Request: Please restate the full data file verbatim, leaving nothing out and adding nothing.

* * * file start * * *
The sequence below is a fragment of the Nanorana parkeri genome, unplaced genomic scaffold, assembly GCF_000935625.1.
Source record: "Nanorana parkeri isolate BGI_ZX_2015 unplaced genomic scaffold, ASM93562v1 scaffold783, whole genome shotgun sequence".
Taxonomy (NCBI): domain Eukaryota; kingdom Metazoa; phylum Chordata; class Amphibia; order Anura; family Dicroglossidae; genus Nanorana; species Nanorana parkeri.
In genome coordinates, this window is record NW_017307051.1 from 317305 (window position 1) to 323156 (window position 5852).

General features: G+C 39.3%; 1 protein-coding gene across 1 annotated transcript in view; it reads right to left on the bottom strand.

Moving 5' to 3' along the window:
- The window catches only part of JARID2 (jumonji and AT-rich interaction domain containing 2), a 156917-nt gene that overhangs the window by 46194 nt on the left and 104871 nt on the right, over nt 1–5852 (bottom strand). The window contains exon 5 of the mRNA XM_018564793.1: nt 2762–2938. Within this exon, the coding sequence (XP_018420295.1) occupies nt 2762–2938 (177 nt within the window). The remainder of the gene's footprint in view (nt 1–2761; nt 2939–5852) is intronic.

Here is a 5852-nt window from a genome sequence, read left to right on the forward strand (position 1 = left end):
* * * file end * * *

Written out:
The sequence below is a fragment of the Nanorana parkeri genome, unplaced genomic scaffold, assembly GCF_000935625.1.
Source record: "Nanorana parkeri isolate BGI_ZX_2015 unplaced genomic scaffold, ASM93562v1 scaffold783, whole genome shotgun sequence".
Taxonomy (NCBI): domain Eukaryota; kingdom Metazoa; phylum Chordata; class Amphibia; order Anura; family Dicroglossidae; genus Nanorana; species Nanorana parkeri.
In genome coordinates, this window is record NW_017307051.1 from 317305 (window position 1) to 323156 (window position 5852).

General features: G+C 39.3%; 1 protein-coding gene across 1 annotated transcript in view; it reads right to left on the bottom strand.

Moving 5' to 3' along the window:
- The window catches only part of JARID2 (jumonji and AT-rich interaction domain containing 2), a 156917-nt gene that overhangs the window by 46194 nt on the left and 104871 nt on the right, over nt 1–5852 (bottom strand). The window contains exon 5 of the mRNA XM_018564793.1: nt 2762–2938. Within this exon, the coding sequence (XP_018420295.1) occupies nt 2762–2938 (177 nt within the window). The remainder of the gene's footprint in view (nt 1–2761; nt 2939–5852) is intronic.

Here is a 5852-nt window from a genome sequence, read left to right on the forward strand (position 1 = left end):